Patience is not achieved by learning how to wait. Patience is acquired by distracting yourself from the wait.

Honestly, if you change these three things, you can immediately create a new image.

And in doing so, the landing strip that people allow in their hearts for your ideas will be much wider, longer and more open.

 

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Recess… November 8, 2013

Jonathots Daily Blog

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children playgroundThe bell rang. Time for recess.

I looked around the room into the faces of twenty-nine other young souls like myself, in Mrs. Arnold’s third grade class and realized that the ringing meant different things to each and every one.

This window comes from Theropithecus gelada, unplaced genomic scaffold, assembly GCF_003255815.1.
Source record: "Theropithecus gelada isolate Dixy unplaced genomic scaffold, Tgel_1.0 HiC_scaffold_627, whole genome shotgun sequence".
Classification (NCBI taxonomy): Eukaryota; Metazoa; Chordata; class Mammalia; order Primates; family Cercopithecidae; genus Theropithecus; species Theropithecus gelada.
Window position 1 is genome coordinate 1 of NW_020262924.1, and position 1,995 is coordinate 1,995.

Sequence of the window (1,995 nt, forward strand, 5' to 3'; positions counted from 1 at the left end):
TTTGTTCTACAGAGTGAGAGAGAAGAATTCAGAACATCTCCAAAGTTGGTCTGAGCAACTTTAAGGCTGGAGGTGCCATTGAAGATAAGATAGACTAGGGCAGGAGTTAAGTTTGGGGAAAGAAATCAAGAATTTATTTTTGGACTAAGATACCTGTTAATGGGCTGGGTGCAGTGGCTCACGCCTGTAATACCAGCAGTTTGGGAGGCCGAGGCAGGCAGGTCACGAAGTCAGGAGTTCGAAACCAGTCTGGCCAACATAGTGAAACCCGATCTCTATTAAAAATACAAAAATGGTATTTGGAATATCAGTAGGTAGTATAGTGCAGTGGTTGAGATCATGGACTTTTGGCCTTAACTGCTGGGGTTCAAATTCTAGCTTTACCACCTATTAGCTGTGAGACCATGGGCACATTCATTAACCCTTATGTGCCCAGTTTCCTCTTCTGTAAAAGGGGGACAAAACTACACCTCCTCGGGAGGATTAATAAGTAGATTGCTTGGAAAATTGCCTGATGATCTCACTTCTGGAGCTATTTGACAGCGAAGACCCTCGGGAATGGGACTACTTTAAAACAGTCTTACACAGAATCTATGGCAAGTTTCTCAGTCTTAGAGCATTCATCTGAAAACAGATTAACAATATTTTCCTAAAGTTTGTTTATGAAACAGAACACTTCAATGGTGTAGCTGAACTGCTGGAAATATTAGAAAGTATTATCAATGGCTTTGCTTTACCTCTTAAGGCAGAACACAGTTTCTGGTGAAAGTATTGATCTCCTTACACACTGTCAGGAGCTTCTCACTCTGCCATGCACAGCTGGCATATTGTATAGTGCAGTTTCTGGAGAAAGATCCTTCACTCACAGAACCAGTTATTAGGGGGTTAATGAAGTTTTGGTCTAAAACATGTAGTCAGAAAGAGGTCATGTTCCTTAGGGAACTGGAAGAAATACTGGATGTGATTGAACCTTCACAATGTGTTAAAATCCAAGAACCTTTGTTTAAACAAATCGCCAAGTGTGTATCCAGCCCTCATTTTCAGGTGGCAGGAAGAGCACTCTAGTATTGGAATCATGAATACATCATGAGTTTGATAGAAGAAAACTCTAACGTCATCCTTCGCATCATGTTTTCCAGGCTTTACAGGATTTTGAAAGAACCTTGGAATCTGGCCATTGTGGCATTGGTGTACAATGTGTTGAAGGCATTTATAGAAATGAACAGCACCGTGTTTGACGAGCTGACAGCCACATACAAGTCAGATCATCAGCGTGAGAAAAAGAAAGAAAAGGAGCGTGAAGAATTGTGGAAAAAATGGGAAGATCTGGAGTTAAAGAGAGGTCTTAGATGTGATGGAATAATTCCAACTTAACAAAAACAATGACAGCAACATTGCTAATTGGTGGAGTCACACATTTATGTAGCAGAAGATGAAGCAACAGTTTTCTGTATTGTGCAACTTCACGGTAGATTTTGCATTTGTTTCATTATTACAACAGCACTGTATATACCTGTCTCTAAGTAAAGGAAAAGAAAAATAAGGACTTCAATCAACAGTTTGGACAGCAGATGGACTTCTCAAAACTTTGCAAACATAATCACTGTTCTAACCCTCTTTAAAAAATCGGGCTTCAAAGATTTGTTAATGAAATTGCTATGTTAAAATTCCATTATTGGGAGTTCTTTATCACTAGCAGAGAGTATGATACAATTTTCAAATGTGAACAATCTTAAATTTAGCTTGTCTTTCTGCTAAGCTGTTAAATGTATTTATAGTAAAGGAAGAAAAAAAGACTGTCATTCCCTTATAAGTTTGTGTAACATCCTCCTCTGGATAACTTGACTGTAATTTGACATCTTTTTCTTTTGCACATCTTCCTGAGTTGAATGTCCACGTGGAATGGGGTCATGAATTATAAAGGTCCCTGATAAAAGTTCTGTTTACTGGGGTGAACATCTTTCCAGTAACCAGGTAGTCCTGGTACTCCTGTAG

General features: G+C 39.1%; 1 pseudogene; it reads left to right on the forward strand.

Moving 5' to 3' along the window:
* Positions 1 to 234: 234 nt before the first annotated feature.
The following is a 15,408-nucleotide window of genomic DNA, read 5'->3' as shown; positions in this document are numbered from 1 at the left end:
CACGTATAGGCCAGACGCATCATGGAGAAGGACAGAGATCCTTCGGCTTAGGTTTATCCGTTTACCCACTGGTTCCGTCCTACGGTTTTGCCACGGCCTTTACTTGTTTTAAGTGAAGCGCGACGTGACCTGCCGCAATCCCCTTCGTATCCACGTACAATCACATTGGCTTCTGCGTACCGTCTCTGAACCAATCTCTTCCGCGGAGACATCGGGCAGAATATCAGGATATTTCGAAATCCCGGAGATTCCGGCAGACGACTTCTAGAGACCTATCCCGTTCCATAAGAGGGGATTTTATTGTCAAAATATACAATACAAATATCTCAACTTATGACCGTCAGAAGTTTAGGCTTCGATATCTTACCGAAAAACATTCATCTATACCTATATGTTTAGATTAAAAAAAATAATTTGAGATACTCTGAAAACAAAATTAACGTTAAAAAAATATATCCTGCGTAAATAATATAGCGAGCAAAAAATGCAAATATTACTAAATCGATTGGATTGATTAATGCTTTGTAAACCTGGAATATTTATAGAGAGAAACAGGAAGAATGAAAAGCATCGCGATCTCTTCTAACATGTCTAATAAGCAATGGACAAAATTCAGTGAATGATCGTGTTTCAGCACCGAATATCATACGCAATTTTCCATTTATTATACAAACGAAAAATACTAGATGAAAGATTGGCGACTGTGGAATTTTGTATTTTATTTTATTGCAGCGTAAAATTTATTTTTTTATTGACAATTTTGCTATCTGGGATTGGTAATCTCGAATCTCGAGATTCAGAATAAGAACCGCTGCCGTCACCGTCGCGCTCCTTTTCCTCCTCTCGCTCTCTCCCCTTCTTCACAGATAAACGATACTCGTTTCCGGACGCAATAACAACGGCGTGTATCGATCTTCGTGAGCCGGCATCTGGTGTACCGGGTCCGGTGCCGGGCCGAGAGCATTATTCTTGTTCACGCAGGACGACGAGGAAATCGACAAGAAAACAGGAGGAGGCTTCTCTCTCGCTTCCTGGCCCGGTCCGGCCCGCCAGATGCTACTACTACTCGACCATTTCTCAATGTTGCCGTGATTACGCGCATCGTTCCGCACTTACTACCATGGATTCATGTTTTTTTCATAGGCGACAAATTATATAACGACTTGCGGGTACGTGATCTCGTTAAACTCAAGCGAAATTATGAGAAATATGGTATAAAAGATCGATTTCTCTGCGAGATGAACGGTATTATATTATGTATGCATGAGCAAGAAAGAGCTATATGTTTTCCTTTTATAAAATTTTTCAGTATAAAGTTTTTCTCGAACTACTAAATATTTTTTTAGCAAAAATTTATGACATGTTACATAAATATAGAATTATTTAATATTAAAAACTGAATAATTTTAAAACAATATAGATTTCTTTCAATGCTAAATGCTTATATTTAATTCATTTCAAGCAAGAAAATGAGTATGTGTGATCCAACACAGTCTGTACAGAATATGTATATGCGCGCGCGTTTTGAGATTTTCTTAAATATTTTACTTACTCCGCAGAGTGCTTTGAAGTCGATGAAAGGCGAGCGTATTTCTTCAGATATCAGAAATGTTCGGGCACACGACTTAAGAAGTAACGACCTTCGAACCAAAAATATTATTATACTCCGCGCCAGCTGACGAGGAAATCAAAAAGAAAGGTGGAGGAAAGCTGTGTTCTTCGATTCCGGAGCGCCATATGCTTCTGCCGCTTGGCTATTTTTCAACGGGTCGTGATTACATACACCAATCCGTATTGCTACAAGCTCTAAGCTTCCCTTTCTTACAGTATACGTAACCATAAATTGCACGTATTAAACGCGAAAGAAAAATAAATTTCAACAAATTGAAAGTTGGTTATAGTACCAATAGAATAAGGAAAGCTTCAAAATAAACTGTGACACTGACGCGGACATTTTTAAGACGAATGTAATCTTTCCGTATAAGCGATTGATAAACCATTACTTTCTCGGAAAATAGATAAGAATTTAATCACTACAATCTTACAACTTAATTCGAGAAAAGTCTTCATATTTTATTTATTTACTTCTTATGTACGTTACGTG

Some were smiling, wiggling in anticipation. Others seemed resigned, as if bored with the prospect. And there were those who were terrified–fully aware that in a few short minutes they would be out on the playground with their peers, trying to compete and falling short of the glory of childhood acceptance.

  • There would be interaction.
  • There would be competition.
  • There would be challenges.
  • There would be ridicule.

It is part of the process. And as we pursue a much-needed campaign against the brutality of bullying, we must be careful not to hamper the interaction among younger folks when they are separated from grown-ups–an exposure that brings about the necessary evolution toward character, confidence and realization.

For when you discuss “peer,” there are three different categories. If you think that each and every time children fuss, argue and fight, it is wrong–bullying–you are disrupting the human jungle that DOES provide a great barometer for cleaning out abnormalities and setting apart better paths.